One of the most interesting and most common images of the Volga house carving is the image of the birgini, which is not found in any other form of Russian folk art. The name “Bereginya” leaves no doubt that once this creature had to protect. Apparently, the “charm” in the image of a mermaid was cut first on ships and this image arose even in those distant times when they believed in the good power of the deity that protected people during the voyages from the evil spirits of the elements. The Nizhny Novgorod deaf, with a deeper background, carvings on peasant houses is supposed to have appeared in the early 19th century, and in the middle its flowering has come. This rapid development testifies to very ancient traditions. Most likely, deaf carving is borrowed from the ornaments of Volga ships.
If in the wooden architecture of the Volga region there is some cozy intimacy, then the villages of the North produce a completely different impression. They at first sight amaze with grandeur of buildings, strictness of forms and restraint of decor. Under the roof of one northern two-story house there were sometimes up to 10 residential houses (cages or log houses). Four of them, located in two floors, and the light above them went out to the front, to the main street, which ran parallel to the road or river. Two huts, set in two floors, went out on one side facade, two – on the other. The log cabin of the back hut crashed its volume into cattle yards. It warmed water for cattle, brought calves for the winter. Under the same roof with these cottages were and cattle yards. Above them, across their length, the second floor was a cry – an undeveloped huge room for hay and peasant implements. The cry lasted sometimes four or five log cabins, with an independent gate on the second floor, where a horse with a cart of hay entered the log floor.
In the Russian folk art of the 19th century, there are individual unique works made by masters outside the context of established traditions. Such works of great artistic value include the beehive reproduced in the album in the form of a bear and two birdhouses, the “old man” and the “old woman”. Particularly praiseworthy is the sculptural image of a bear (il 28). Large size, it is decided very conditionally. The carver almost retained the shape of a massive log. These objects, rare for the people of the 19th century, are a clear indication of the extent to which the creative potential of the people is wide, how unlimited its fantasy is.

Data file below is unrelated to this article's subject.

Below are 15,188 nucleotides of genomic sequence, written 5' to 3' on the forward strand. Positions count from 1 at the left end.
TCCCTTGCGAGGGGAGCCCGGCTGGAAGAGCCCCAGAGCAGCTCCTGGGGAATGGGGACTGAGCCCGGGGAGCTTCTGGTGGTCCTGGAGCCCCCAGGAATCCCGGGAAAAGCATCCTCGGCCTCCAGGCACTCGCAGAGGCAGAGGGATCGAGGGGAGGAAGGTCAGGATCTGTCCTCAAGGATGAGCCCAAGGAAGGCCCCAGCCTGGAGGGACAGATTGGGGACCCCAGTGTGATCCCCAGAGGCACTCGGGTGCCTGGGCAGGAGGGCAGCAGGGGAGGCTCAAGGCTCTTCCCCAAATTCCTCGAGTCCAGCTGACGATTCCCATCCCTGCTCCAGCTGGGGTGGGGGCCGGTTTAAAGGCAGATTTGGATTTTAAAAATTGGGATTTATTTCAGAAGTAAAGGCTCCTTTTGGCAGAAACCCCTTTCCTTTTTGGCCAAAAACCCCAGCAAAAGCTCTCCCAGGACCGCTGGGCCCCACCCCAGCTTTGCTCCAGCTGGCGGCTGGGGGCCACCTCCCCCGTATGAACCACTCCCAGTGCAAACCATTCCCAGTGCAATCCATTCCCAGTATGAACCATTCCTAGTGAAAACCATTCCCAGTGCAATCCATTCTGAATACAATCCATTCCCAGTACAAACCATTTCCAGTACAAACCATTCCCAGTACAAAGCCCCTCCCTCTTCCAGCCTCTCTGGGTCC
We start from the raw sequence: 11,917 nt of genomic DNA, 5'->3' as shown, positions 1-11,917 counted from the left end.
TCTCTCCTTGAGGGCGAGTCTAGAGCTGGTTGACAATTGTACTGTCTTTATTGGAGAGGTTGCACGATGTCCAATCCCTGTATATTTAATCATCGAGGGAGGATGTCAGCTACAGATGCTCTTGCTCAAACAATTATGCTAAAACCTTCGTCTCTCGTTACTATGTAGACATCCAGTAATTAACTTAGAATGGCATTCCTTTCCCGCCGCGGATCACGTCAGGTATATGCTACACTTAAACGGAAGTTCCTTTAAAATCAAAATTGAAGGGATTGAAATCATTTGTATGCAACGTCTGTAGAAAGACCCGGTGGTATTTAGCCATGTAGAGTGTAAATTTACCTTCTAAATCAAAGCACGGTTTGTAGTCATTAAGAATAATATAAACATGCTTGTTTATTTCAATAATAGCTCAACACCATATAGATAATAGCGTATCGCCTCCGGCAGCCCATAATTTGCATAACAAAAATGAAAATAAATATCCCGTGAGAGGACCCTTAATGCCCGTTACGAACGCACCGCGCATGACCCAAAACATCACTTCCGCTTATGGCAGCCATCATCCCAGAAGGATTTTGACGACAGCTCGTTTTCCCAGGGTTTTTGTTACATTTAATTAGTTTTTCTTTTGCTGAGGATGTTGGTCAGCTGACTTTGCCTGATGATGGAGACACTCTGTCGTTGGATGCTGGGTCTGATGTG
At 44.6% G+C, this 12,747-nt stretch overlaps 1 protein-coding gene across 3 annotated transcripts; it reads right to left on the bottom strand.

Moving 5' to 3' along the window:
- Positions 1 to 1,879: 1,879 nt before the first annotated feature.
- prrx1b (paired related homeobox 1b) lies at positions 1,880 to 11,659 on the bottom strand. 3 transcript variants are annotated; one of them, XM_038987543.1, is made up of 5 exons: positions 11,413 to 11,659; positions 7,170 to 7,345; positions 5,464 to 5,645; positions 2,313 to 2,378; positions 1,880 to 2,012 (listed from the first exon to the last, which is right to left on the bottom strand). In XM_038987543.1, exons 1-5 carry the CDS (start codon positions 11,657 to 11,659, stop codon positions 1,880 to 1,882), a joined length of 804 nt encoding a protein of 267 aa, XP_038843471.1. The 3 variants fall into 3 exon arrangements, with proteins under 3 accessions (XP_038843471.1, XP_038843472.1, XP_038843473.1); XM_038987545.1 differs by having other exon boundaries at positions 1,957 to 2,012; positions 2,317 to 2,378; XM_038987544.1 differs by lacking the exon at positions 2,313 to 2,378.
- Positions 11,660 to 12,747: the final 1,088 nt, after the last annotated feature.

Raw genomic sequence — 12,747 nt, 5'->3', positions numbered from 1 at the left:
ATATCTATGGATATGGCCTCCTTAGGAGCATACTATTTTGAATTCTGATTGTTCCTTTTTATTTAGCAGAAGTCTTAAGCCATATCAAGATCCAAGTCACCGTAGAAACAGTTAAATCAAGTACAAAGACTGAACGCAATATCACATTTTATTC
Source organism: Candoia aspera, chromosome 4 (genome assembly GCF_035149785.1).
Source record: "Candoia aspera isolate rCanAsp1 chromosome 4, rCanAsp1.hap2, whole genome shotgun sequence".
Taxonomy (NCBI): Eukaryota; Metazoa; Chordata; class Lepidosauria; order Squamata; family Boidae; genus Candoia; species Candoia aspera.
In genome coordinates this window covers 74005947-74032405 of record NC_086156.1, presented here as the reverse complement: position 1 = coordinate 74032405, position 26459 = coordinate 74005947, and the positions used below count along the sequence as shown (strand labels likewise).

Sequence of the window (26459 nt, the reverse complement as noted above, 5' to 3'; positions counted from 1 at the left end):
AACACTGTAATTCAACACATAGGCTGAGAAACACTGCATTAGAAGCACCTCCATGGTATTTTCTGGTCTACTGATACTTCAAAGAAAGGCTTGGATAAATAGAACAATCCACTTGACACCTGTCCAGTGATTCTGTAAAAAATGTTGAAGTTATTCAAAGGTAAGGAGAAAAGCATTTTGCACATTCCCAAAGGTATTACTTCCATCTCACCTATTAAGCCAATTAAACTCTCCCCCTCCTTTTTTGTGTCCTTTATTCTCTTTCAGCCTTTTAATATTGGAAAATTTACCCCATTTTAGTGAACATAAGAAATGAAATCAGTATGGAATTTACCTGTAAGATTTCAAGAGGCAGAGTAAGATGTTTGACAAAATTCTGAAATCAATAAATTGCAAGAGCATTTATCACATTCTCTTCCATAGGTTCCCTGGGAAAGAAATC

A great place in the design of the facades and interiors of the houses was occupied by painting. Her techniques, as well as in the carving, are diverse. Artistic interest is represented by decorative murals of the facades of the huts of the Russian North. Painting usually covered from the rain and snow parts of the house: the lower side of the wide roof canopies (ill IV), the balcony of the light and the pediment. The painting was very large, decorative, bright in color. Often a pattern was used in a colored sword, they were very fond of writing flowers, and sometimes the surface of the pediment turned into an image of a lush garden.
On both sides of the light-window, decorative figures of lions were fitted, and sometimes the host and mistress of the house, as if standing on the balcony, were depicted. But many of these decorative paintings destroyed the time, and only fragments reached us. The painting of peasant interiors was better preserved. Especially it spread in the regions of the Russian North.
In the 19th century, and often even in the first decades of the 20th century, the painting covered almost the entire interior of the northern hut. It was done without a preliminary drawing with free picturesque strokes of the brush, which were later highlighted with spaces (lively). The motives for this painting are various flowers. They painted the golbets (a covered wall next to the stove, with a door to the stairs to the lower cage), padded stitches (where the stitches were hid), a bowl for dishes, a ship in several gates (which came from the stove along the side wall), a crow ), a shelf for icons in the red corner, the front door. And in the center of the bright, cheerful painted hut there hung a decorated cradle. Completed the whole complex of paintings of walls and furniture painted chests; In the winter, at the entrance to a special ledge of the bench, a hanging clamp was hung, the wooden parts of which were covered with painting; On the bench, lit by the light from the window, a spinning wheel flashed; on the shelves above the windows stood a wooden tableware with paintings.